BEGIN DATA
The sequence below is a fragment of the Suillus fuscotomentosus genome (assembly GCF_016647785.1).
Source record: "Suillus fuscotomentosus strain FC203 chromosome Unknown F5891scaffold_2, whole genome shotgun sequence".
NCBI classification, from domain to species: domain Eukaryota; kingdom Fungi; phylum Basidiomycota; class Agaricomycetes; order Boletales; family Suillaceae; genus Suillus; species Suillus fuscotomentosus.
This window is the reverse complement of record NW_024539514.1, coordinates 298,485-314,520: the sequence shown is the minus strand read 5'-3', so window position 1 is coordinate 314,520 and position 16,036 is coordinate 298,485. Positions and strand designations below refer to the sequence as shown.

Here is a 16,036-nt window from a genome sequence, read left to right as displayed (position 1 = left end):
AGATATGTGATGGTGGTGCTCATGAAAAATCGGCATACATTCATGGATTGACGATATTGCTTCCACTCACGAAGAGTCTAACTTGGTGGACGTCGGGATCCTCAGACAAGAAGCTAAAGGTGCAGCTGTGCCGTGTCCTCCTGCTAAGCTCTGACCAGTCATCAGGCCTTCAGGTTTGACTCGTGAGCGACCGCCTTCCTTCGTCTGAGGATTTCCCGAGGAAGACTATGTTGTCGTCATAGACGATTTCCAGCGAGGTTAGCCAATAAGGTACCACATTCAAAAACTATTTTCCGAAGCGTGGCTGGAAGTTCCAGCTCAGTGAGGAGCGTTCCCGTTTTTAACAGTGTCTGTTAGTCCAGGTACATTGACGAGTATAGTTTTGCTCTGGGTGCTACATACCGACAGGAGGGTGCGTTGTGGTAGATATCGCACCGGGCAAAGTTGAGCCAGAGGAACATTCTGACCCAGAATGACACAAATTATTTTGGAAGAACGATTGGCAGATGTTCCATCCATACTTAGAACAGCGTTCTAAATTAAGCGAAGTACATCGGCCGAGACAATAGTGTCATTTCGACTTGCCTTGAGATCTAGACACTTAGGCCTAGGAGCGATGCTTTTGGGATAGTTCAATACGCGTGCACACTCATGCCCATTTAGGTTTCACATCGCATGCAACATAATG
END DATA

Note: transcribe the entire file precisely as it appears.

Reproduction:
The sequence below is a fragment of the Suillus fuscotomentosus genome (assembly GCF_016647785.1).
Source record: "Suillus fuscotomentosus strain FC203 chromosome Unknown F5891scaffold_2, whole genome shotgun sequence".
NCBI classification, from domain to species: domain Eukaryota; kingdom Fungi; phylum Basidiomycota; class Agaricomycetes; order Boletales; family Suillaceae; genus Suillus; species Suillus fuscotomentosus.
This window is the reverse complement of record NW_024539514.1, coordinates 298,485-314,520: the sequence shown is the minus strand read 5'-3', so window position 1 is coordinate 314,520 and position 16,036 is coordinate 298,485. Positions and strand designations below refer to the sequence as shown.

Here is a 16,036-nt window from a genome sequence, read left to right as displayed (position 1 = left end):
AGATATGTGATGGTGGTGCTCATGAAAAATCGGCATACATTCATGGATTGACGATATTGCTTCCACTCACGAAGAGTCTAACTTGGTGGACGTCGGGATCCTCAGACAAGAAGCTAAAGGTGCAGCTGTGCCGTGTCCTCCTGCTAAGCTCTGACCAGTCATCAGGCCTTCAGGTTTGACTCGTGAGCGACCGCCTTCCTTCGTCTGAGGATTTCCCGAGGAAGACTATGTTGTCGTCATAGACGATTTCCAGCGAGGTTAGCCAATAAGGTACCACATTCAAAAACTATTTTCCGAAGCGTGGCTGGAAGTTCCAGCTCAGTGAGGAGCGTTCCCGTTTTTAACAGTGTCTGTTAGTCCAGGTACATTGACGAGTATAGTTTTGCTCTGGGTGCTACATACCGACAGGAGGGTGCGTTGTGGTAGATATCGCACCGGGCAAAGTTGAGCCAGAGGAACATTCTGACCCAGAATGACACAAATTATTTTGGAAGAACGATTGGCAGATGTTCCATCCATACTTAGAACAGCGTTCTAAATTAAGCGAAGTACATCGGCCGAGACAATAGTGTCATTTCGACTTGCCTTGAGATCTAGACACTTAGGCCTAGGAGCGATGCTTTTGGGATAGTTCAATACGCGTGCACACTCATGCCCATTTAGGTTTCACATCGCATGCAACATAATG